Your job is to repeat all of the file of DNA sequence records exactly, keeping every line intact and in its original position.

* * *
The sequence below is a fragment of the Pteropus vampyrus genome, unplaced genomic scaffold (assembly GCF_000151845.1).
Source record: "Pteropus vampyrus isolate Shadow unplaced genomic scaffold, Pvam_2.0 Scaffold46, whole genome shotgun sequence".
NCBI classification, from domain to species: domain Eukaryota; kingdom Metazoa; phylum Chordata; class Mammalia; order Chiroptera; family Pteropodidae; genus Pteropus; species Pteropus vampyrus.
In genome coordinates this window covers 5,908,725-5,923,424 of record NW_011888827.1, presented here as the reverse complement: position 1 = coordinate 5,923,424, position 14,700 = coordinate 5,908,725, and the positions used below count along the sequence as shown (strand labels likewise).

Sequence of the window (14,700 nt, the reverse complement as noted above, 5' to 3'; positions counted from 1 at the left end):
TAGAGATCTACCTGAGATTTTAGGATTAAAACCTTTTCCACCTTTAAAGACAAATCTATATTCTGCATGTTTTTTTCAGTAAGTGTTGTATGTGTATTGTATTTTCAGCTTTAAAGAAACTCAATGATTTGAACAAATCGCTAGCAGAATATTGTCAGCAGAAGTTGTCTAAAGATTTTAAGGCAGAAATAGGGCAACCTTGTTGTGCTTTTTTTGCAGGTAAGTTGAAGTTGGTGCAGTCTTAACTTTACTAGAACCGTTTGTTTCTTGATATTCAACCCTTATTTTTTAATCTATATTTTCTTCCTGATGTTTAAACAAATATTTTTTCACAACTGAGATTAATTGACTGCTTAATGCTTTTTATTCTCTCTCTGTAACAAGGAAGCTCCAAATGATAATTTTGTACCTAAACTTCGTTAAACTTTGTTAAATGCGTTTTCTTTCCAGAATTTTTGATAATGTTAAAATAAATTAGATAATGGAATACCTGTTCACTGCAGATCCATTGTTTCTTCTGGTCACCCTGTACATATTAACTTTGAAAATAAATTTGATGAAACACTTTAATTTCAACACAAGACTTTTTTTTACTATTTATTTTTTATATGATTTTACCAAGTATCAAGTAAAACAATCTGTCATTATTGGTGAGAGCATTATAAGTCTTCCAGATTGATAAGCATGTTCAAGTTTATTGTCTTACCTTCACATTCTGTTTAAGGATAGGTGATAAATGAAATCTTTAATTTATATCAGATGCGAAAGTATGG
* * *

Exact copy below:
The sequence below is a fragment of the Pteropus vampyrus genome, unplaced genomic scaffold (assembly GCF_000151845.1).
Source record: "Pteropus vampyrus isolate Shadow unplaced genomic scaffold, Pvam_2.0 Scaffold46, whole genome shotgun sequence".
NCBI classification, from domain to species: domain Eukaryota; kingdom Metazoa; phylum Chordata; class Mammalia; order Chiroptera; family Pteropodidae; genus Pteropus; species Pteropus vampyrus.
In genome coordinates this window covers 5,908,725-5,923,424 of record NW_011888827.1, presented here as the reverse complement: position 1 = coordinate 5,923,424, position 14,700 = coordinate 5,908,725, and the positions used below count along the sequence as shown (strand labels likewise).

Sequence of the window (14,700 nt, the reverse complement as noted above, 5' to 3'; positions counted from 1 at the left end):
TAGAGATCTACCTGAGATTTTAGGATTAAAACCTTTTCCACCTTTAAAGACAAATCTATATTCTGCATGTTTTTTTCAGTAAGTGTTGTATGTGTATTGTATTTTCAGCTTTAAAGAAACTCAATGATTTGAACAAATCGCTAGCAGAATATTGTCAGCAGAAGTTGTCTAAAGATTTTAAGGCAGAAATAGGGCAACCTTGTTGTGCTTTTTTTGCAGGTAAGTTGAAGTTGGTGCAGTCTTAACTTTACTAGAACCGTTTGTTTCTTGATATTCAACCCTTATTTTTTAATCTATATTTTCTTCCTGATGTTTAAACAAATATTTTTTCACAACTGAGATTAATTGACTGCTTAATGCTTTTTATTCTCTCTCTGTAACAAGGAAGCTCCAAATGATAATTTTGTACCTAAACTTCGTTAAACTTTGTTAAATGCGTTTTCTTTCCAGAATTTTTGATAATGTTAAAATAAATTAGATAATGGAATACCTGTTCACTGCAGATCCATTGTTTCTTCTGGTCACCCTGTACATATTAACTTTGAAAATAAATTTGATGAAACACTTTAATTTCAACACAAGACTTTTTTTTACTATTTATTTTTTATATGATTTTACCAAGTATCAAGTAAAACAATCTGTCATTATTGGTGAGAGCATTATAAGTCTTCCAGATTGATAAGCATGTTCAAGTTTATTGTCTTACCTTCACATTCTGTTTAAGGATAGGTGATAAATGAAATCTTTAATTTATATCAGATGCGAAAGTATGG